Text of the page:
Professional commitment Leaders 12.36 1.79 11.91 12.81
Followers 10.97 2.66 10.62 11.30

Source: Elaborated by the authors.

Note: N = 82 for the leaders and N = 233 for the followers. The maximum score is 30.

The correlation analysis indicates that, in the leaders sample, there is a positive correlation between team performance and transformational leadership styles (r[56] = .515, p < .001), and transactional style (r[56] = .470, p < .001). However, there is no correlation between performance and laissez-faire style (r[56] = .103, p = .451). For the followers sample, there is a correlation between team performance and transformational (r[232] = .535, p < .001), transactional (r[232] = .567, p < .001) styles, and laissez-faire (r[232] = .227, p < .001) style.

A multiple regression analysis (stepwise method) was then conducted to identify how leadership styles influence team performance, for both leaders and followers samples. The result of the regression analysis suggests that regarding leaders' perceptions, only the transformational leadership style (b = 0.515, p < .001) influences team performance [F(1, 54) = 19.52, p < .001). In this model, 25.2 % of the variation of team performance is explained only by the transformational leadership style. Table 3 shows the results of the regression analysis of leaders and followers.

Table 3 RESULTS OF REGRESSION ANALYSIS FOR LEADERS AND FOLLOWERS 

Unstandardized Coefficients Standardized Coefficients Confidence Interval (95%)
Coefficients B Std. Error Beta t Sig. Lower limit Upper limit
Leaders
(Constant) 14.407 1.288 11.189 0.000 11.83 16.99
Transformational leadership 0.594 0.134 0.515 4.418 0.000 0.32 0.86
Transactional leadership 0.154 0.776 0.441
Laissez-faire 0.198 1.703 0.094
Followers
(Constant) 12.956 0.510 25.390 0.000 11.95 13.96
Transformational leadership 0.173 1.589 0.114
Transactional leadership 0.771 0.074 0.567 10.446 0.000 0.63 0.91
Laissez-faire 0.049 0.850 0.396

Source: Elaborated by the authors.

Note: Dependent variable: Team performance.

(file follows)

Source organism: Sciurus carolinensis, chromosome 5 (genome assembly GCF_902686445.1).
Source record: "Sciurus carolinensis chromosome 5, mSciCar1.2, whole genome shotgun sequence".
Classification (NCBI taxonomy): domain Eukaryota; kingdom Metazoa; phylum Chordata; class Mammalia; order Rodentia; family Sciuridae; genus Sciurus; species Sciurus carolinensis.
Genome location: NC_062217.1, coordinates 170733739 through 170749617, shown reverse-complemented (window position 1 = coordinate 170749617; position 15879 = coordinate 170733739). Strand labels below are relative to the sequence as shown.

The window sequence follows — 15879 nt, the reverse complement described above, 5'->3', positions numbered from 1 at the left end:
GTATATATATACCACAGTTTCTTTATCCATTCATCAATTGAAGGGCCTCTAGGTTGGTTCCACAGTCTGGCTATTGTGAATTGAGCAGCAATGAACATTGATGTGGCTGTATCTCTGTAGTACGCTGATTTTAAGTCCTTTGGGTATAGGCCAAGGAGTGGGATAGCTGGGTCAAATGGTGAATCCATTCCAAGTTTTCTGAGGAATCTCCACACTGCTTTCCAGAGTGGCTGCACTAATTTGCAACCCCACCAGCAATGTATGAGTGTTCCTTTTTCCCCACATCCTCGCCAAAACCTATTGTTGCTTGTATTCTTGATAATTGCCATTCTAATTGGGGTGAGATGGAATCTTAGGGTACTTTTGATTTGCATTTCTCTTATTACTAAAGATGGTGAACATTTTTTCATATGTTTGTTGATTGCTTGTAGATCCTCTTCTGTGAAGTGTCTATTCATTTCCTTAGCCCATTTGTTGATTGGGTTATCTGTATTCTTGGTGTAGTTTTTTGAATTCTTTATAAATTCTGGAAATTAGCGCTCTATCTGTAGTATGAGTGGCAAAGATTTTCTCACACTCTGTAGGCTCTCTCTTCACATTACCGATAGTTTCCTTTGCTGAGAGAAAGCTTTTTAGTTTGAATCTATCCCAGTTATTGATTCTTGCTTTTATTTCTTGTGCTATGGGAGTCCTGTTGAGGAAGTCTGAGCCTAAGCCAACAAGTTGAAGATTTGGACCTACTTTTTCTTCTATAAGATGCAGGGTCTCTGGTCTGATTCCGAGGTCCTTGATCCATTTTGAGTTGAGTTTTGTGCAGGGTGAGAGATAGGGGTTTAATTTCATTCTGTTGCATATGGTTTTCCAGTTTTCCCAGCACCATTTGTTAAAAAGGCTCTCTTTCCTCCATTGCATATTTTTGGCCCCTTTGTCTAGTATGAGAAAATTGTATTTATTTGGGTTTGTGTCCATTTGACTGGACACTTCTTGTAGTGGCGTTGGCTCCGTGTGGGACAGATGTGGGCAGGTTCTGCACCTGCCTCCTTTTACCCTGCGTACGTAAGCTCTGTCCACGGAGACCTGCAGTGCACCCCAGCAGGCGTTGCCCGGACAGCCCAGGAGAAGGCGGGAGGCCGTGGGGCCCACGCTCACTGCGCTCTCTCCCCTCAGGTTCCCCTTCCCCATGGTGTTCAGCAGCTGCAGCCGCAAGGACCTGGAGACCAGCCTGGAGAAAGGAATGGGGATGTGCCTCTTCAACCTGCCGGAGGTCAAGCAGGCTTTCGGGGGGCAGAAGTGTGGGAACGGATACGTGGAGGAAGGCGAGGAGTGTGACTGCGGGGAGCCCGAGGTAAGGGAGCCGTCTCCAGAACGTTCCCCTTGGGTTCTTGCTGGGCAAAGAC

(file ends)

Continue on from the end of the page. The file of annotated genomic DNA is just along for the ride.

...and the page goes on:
Surprisingly, in relation to the followers' perceptions, the results of the multiple regression analysis (stepwise method) suggest that only the transactional leadership style (b = 0.567, p < .001) influences team performance [F(1, 230) = 109.11, p < .001). In this case, 32.2% of the variation of team performance is explained by the transactional leadership style.

The analysis of the results of leaders and followers indicates that there is a difference of perception on how leadership styles influence team performance. Leaders consider that transformational leadership style leads to a higher level performance, confirming the general theory about leadership styles. On the other hand, followers perceive that transactional leadership is the style which leads to better performance in the Brazilian state level administration.

Finally, in order to analyze the differences between the official performance evaluation employed annually by the government (secondary data) and the performance measured in this research (primary data), we performed an analysis of variance. Since the maximum value of the official measure is 100, we decided to adjust the second measure to the same scale. The result of the analysis of variance indicates that there is a significant difference between the two measures [F(1, 195) = 306.74, p < .001], showing that the official performance evaluation shows higher average (M = 93.40, SD = 8.43) when compared to the performance measured by the researchers (M = 76.09, SD = 15.00).

5. FINAL CONSIDERATIONS